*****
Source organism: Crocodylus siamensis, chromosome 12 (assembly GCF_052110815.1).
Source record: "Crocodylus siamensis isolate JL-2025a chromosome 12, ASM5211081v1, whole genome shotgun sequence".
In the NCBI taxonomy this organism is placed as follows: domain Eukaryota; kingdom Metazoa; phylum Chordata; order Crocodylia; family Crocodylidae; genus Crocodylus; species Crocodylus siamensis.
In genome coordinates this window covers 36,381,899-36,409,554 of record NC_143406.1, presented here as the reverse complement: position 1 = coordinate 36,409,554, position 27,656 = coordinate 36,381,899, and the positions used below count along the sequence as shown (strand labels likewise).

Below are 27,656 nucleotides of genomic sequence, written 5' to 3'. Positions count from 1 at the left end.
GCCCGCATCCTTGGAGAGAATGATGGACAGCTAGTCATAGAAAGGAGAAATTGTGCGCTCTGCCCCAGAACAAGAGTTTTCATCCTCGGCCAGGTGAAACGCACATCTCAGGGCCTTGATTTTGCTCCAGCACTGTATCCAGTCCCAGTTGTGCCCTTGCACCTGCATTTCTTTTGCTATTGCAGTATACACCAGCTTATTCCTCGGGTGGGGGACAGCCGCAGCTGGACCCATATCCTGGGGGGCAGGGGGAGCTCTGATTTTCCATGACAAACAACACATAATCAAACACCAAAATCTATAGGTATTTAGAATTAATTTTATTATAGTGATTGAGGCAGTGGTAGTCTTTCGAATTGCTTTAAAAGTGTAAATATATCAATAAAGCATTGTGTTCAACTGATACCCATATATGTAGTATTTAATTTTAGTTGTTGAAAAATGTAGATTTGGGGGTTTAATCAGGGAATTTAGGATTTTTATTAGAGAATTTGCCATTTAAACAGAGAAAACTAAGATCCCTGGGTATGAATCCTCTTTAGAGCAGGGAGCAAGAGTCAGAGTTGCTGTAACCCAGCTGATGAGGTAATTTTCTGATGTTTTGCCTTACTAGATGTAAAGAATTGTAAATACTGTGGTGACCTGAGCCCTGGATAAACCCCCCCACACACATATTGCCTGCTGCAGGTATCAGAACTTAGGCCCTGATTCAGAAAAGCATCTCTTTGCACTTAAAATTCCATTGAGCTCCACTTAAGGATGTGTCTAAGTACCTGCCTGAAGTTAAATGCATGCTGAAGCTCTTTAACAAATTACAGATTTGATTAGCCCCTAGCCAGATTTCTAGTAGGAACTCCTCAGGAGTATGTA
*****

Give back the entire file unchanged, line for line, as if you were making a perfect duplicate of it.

Source organism: Crocodylus siamensis, chromosome 12 (assembly GCF_052110815.1).
Source record: "Crocodylus siamensis isolate JL-2025a chromosome 12, ASM5211081v1, whole genome shotgun sequence".
In the NCBI taxonomy this organism is placed as follows: domain Eukaryota; kingdom Metazoa; phylum Chordata; order Crocodylia; family Crocodylidae; genus Crocodylus; species Crocodylus siamensis.
In genome coordinates this window covers 36,381,899-36,409,554 of record NC_143406.1, presented here as the reverse complement: position 1 = coordinate 36,409,554, position 27,656 = coordinate 36,381,899, and the positions used below count along the sequence as shown (strand labels likewise).

Below are 27,656 nucleotides of genomic sequence, written 5' to 3'. Positions count from 1 at the left end.
GCCCGCATCCTTGGAGAGAATGATGGACAGCTAGTCATAGAAAGGAGAAATTGTGCGCTCTGCCCCAGAACAAGAGTTTTCATCCTCGGCCAGGTGAAACGCACATCTCAGGGCCTTGATTTTGCTCCAGCACTGTATCCAGTCCCAGTTGTGCCCTTGCACCTGCATTTCTTTTGCTATTGCAGTATACACCAGCTTATTCCTCGGGTGGGGGACAGCCGCAGCTGGACCCATATCCTGGGGGGCAGGGGGAGCTCTGATTTTCCATGACAAACAACACATAATCAAACACCAAAATCTATAGGTATTTAGAATTAATTTTATTATAGTGATTGAGGCAGTGGTAGTCTTTCGAATTGCTTTAAAAGTGTAAATATATCAATAAAGCATTGTGTTCAACTGATACCCATATATGTAGTATTTAATTTTAGTTGTTGAAAAATGTAGATTTGGGGGTTTAATCAGGGAATTTAGGATTTTTATTAGAGAATTTGCCATTTAAACAGAGAAAACTAAGATCCCTGGGTATGAATCCTCTTTAGAGCAGGGAGCAAGAGTCAGAGTTGCTGTAACCCAGCTGATGAGGTAATTTTCTGATGTTTTGCCTTACTAGATGTAAAGAATTGTAAATACTGTGGTGACCTGAGCCCTGGATAAACCCCCCCACACACATATTGCCTGCTGCAGGTATCAGAACTTAGGCCCTGATTCAGAAAAGCATCTCTTTGCACTTAAAATTCCATTGAGCTCCACTTAAGGATGTGTCTAAGTACCTGCCTGAAGTTAAATGCATGCTGAAGCTCTTTAACAAATTACAGATTTGATTAGCCCCTAGCCAGATTTCTAGTAGGAACTCCTCAGGAGTATGTA